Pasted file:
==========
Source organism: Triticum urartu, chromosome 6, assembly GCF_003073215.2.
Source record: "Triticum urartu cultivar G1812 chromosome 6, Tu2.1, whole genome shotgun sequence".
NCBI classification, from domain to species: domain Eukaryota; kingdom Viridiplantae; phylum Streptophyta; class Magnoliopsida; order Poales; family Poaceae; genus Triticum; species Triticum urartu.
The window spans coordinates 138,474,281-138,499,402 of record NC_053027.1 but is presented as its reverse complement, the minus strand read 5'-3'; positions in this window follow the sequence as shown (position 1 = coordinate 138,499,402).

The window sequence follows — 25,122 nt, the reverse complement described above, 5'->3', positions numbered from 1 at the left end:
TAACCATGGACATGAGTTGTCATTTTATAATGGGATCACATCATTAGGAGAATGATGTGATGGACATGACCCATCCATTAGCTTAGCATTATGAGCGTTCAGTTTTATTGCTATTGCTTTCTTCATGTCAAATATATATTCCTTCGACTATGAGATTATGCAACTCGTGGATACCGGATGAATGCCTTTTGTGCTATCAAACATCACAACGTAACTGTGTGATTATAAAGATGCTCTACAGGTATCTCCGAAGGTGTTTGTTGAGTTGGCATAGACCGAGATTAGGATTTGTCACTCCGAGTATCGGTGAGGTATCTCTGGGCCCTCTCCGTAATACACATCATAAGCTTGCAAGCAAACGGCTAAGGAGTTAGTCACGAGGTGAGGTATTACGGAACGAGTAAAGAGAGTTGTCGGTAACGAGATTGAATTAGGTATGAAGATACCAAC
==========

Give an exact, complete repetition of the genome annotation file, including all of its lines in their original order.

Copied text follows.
Source organism: Triticum urartu, chromosome 6, assembly GCF_003073215.2.
Source record: "Triticum urartu cultivar G1812 chromosome 6, Tu2.1, whole genome shotgun sequence".
NCBI classification, from domain to species: domain Eukaryota; kingdom Viridiplantae; phylum Streptophyta; class Magnoliopsida; order Poales; family Poaceae; genus Triticum; species Triticum urartu.
The window spans coordinates 138,474,281-138,499,402 of record NC_053027.1 but is presented as its reverse complement, the minus strand read 5'-3'; positions in this window follow the sequence as shown (position 1 = coordinate 138,499,402).

The window sequence follows — 25,122 nt, the reverse complement described above, 5'->3', positions numbered from 1 at the left end:
TAACCATGGACATGAGTTGTCATTTTATAATGGGATCACATCATTAGGAGAATGATGTGATGGACATGACCCATCCATTAGCTTAGCATTATGAGCGTTCAGTTTTATTGCTATTGCTTTCTTCATGTCAAATATATATTCCTTCGACTATGAGATTATGCAACTCGTGGATACCGGATGAATGCCTTTTGTGCTATCAAACATCACAACGTAACTGTGTGATTATAAAGATGCTCTACAGGTATCTCCGAAGGTGTTTGTTGAGTTGGCATAGACCGAGATTAGGATTTGTCACTCCGAGTATCGGTGAGGTATCTCTGGGCCCTCTCCGTAATACACATCATAAGCTTGCAAGCAAACGGCTAAGGAGTTAGTCACGAGGTGAGGTATTACGGAACGAGTAAAGAGAGTTGTCGGTAACGAGATTGAATTAGGTATGAAGATACCAAC